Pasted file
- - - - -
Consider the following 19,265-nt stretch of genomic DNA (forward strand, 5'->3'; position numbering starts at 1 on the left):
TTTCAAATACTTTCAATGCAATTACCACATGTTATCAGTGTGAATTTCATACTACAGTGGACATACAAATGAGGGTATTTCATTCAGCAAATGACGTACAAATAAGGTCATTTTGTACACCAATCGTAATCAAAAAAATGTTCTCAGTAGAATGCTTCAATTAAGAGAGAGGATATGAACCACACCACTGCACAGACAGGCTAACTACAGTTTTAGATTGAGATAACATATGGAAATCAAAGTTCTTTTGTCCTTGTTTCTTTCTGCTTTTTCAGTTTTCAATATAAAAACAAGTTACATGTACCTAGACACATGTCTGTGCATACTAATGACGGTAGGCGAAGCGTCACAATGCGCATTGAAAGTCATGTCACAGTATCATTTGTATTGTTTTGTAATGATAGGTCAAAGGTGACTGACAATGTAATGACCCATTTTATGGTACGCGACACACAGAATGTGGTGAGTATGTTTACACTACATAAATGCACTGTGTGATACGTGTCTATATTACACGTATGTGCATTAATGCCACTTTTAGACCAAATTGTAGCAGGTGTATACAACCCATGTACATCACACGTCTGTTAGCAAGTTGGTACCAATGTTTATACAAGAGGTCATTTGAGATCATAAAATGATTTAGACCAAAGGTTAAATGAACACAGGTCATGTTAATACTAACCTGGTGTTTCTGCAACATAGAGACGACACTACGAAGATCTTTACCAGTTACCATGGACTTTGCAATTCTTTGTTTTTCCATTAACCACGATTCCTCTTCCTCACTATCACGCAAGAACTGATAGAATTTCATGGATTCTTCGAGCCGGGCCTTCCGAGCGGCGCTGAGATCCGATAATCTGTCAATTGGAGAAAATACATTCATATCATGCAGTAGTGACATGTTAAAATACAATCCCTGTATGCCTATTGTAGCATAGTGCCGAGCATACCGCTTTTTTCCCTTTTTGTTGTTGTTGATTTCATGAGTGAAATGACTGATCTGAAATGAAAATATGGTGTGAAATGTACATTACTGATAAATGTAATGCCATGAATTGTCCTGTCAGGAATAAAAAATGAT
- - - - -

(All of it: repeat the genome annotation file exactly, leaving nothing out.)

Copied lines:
Consider the following 19,265-nt stretch of genomic DNA (forward strand, 5'->3'; position numbering starts at 1 on the left):
TTTCAAATACTTTCAATGCAATTACCACATGTTATCAGTGTGAATTTCATACTACAGTGGACATACAAATGAGGGTATTTCATTCAGCAAATGACGTACAAATAAGGTCATTTTGTACACCAATCGTAATCAAAAAAATGTTCTCAGTAGAATGCTTCAATTAAGAGAGAGGATATGAACCACACCACTGCACAGACAGGCTAACTACAGTTTTAGATTGAGATAACATATGGAAATCAAAGTTCTTTTGTCCTTGTTTCTTTCTGCTTTTTCAGTTTTCAATATAAAAACAAGTTACATGTACCTAGACACATGTCTGTGCATACTAATGACGGTAGGCGAAGCGTCACAATGCGCATTGAAAGTCATGTCACAGTATCATTTGTATTGTTTTGTAATGATAGGTCAAAGGTGACTGACAATGTAATGACCCATTTTATGGTACGCGACACACAGAATGTGGTGAGTATGTTTACACTACATAAATGCACTGTGTGATACGTGTCTATATTACACGTATGTGCATTAATGCCACTTTTAGACCAAATTGTAGCAGGTGTATACAACCCATGTACATCACACGTCTGTTAGCAAGTTGGTACCAATGTTTATACAAGAGGTCATTTGAGATCATAAAATGATTTAGACCAAAGGTTAAATGAACACAGGTCATGTTAATACTAACCTGGTGTTTCTGCAACATAGAGACGACACTACGAAGATCTTTACCAGTTACCATGGACTTTGCAATTCTTTGTTTTTCCATTAACCACGATTCCTCTTCCTCACTATCACGCAAGAACTGATAGAATTTCATGGATTCTTCGAGCCGGGCCTTCCGAGCGGCGCTGAGATCCGATAATCTGTCAATTGGAGAAAATACATTCATATCATGCAGTAGTGACATGTTAAAATACAATCCCTGTATGCCTATTGTAGCATAGTGCCGAGCATACCGCTTTTTTCCCTTTTTGTTGTTGTTGATTTCATGAGTGAAATGACTGATCTGAAATGAAAATATGGTGTGAAATGTACATTACTGATAAATGTAATGCCATGAATTGTCCTGTCAGGAATAAAAAATGAT